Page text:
As I write these words, Chelsea Manning is in a jail cell.
This is not her first time in US prison: she spent nearly seven years in US jail, first awaiting trial and then post-conviction – after a guilty plea – on 22 counts relating to leaking material to WikiLeaks.
Too often, we brush past that fact as a mere sentence of biography, or of background. Let’s dwell on it for a moment: from the release of the first material leaked by Manning in 2010, we as the world’s public got an unprecedented view of US military and foreign affairs.
In the video titled “collateral murder” we could watch first-hand both the shocking callousness and the casualness of the crew of a US Apache as it gunned down a group of suspected militants, which included two Reuters journalists who were killed in the attack. Minutes later we see the same crew launch a Hellfire missile against a home – without even bothering to wait for a pedestrian simply walking near the house to pass.
Material in nearly 90,000 leaked documents from the Afghan conflict revealed similar abuses on a far larger scale – including even the existence of Task Force 373, a death squad revealed to have killed civilians and even Afghan police officers on its missions.
A similar cache of documents from Iraq, this time nearly 400,000 of them, revealed the huge civilian death toll of US operations in the country, shedding new light on so-called “escalation of force” incidents – a military euphemism for checkpoint shootings – and more.
More than 250,000 US diplomatic cables showed how the US used its soft power overseas, revealed corruption among US-allied governments, how the US spies on its allies as enthusiastically as its enemies, Middle Eastern power plays, and more.
And a final cache of documents relating to Guantanamo Bay showed what a hollow lie claims that only the “worst of the worst” were sent there, detailing how senile men in their 80s, taxi drivers, and other blameless civilians found themselves shipped halfway around the world, incarcerated without trial, and abused.
For revealing these things to the world – which the US government has repeatedly publicly acknowledged caused no physical harm to anyone – Chelsea Manning spent nearly seven years in jail, until Barack Obama commuted her sentence as one of his presidency’s final acts.
And now she is back there.
This time, she is in prison for refusing to testify at a Grand Jury hearing clearly intended at seeking prosecution of Julian Assange – and possibly others involved in WikiLeaks (where, as disclosure) I worked for some time during this period) – for its work publishing these cables.
Only someone blinkered by the minutiae of legal procedure – which technically allows such incarcerations to compel testimony – could fail to see the staggering injustice at play here. Manning is being persecuted needlessly for failing to play a part in a show trial to a Grand Jury which does not need her testimony.
Julian Assange is – as has been publicly stated in outlets across the world – a terrible housemate, an egotistical prick, and a misogynist who deserved to face proper judicial procedure in Sweden. He is also, when it comes to covering his ass legally, an idiot.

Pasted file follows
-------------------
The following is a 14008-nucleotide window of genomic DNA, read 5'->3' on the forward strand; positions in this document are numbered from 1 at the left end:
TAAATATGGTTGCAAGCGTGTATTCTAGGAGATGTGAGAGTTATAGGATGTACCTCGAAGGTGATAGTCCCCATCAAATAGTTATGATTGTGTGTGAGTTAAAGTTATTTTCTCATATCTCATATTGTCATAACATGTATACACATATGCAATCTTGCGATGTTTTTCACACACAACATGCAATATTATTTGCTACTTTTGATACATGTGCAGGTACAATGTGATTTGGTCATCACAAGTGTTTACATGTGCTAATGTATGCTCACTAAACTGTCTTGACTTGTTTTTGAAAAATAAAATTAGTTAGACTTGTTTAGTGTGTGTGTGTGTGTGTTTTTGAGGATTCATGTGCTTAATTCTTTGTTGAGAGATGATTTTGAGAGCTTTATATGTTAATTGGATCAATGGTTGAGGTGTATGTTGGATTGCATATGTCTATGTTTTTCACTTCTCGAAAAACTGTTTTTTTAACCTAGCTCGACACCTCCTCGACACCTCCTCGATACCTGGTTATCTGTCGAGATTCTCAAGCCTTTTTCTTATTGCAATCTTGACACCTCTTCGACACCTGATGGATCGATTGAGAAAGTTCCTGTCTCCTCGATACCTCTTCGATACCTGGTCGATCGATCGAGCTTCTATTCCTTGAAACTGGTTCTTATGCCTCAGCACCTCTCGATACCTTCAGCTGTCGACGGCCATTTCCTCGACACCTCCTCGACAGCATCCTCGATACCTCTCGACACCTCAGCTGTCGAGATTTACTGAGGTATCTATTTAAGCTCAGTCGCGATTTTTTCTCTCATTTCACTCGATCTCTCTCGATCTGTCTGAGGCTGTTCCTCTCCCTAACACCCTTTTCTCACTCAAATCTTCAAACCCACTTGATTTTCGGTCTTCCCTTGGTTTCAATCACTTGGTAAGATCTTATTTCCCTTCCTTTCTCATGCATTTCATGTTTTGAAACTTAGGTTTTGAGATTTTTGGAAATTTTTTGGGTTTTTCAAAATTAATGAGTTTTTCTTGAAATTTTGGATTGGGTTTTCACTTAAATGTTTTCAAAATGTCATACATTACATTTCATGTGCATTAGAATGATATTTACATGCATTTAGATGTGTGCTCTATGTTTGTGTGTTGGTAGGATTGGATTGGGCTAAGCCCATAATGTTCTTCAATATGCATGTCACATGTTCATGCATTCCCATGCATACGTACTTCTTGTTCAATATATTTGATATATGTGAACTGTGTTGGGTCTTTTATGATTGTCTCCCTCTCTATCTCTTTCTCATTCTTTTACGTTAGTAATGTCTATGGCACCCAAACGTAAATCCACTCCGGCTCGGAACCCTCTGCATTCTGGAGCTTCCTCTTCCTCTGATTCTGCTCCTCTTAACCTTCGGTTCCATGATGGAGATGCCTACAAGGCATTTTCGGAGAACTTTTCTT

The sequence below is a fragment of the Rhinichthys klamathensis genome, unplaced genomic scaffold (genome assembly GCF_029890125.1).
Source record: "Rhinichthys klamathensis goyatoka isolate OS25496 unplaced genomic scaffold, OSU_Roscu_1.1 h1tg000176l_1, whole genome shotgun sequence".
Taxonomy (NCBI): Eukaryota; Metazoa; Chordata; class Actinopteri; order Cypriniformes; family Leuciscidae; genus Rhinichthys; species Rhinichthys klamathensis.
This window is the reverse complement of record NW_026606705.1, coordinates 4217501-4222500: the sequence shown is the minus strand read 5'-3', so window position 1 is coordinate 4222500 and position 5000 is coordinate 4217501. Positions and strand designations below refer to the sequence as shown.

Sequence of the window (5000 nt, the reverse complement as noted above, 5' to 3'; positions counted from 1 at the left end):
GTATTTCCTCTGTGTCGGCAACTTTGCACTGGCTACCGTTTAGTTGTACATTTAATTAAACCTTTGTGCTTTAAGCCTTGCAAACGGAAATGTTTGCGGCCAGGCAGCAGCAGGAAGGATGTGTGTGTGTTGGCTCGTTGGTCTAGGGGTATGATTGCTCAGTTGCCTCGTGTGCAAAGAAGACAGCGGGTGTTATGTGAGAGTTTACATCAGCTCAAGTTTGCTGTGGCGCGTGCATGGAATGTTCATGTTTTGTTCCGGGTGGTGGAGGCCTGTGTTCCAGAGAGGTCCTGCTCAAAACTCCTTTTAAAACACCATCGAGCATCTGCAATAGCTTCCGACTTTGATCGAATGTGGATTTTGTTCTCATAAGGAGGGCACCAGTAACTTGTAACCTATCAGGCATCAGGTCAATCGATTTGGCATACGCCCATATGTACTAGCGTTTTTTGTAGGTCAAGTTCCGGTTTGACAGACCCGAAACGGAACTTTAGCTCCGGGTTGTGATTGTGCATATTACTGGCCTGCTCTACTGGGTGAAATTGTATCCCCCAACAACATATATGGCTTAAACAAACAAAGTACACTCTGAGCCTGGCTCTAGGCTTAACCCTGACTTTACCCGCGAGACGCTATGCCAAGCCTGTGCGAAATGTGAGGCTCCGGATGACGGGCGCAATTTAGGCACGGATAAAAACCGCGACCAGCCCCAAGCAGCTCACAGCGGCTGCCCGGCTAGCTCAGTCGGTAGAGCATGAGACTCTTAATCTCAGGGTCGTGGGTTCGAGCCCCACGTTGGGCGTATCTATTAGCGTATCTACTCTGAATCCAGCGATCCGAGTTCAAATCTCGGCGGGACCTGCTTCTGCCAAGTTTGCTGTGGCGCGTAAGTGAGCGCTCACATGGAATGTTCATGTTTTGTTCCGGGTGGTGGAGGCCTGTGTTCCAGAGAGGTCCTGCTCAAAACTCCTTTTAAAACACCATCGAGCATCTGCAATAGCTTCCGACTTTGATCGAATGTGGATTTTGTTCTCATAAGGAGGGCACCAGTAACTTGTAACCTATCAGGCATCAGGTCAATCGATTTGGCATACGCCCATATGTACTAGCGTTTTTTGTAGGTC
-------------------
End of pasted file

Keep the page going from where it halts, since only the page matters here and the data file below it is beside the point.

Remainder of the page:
If the US wants to prosecute Assange, they do not need Chelsea Manning’s testimony to attempt it. They have her electronic chat logs with Adrian Lamo, the so-called journalist who turned her in to the authorities. They have their own records from that investigation. They have her extensive testimony from her 2013 court martial. They have the evidence of a WikiLeaks volunteer close to Assange who became a paid FBI informant. Thanks to the running habit of WikiLeaks sources to end up caught by authorities, they even have records of Assange working with hackers in 2012 to connect to a server being operated by the FBI.
Dragging Manning in front of a Grand Jury, then, is simply prosecutorial overreach – an overzealous and vindictive act aiming to punish her again for an act which many, rightly, see as one of heroism, and one which even its most ardent critic could not call a selfish or violent crime.
But the whole prosecution is a dangerous one. You do not need to be an admirer of Julian Assange to believe pursuing him in this way is a challenge to a free press and a free society.
Indeed, that’s the exact view that the Department of Justice and its then-Attorney General Eric Holder took when this prosecution was last active: seeing no way to prosecute Assange without opening the door to prosecute the Guardian, the New York Times, and others involved in publishing the Manning leaks, the prosecution was shuttered. The threat to the freedom of the press – protected by the constitution itself – was too great.
Why, under President Donald Trump, then, has it been reopened? It is impossible not to wonder whether the consequence the Obama administration feared is the one the Trump White House wants. The president, hardly a friend to the free press, now threatens its existence in a way far more consequential than temporarily throwing out a loudmouth correspondent from a press room.
Pursuit of Assange would be the act of a thuggish and vindictive government, and a banner moment in the decline of US press freedom. Needlessly jailing Chelsea Manning in the pursuit of that shows just how small the leaders of the US have become.
Chelsea Manning is in jail.
The US media may come to regret not making that bigger news.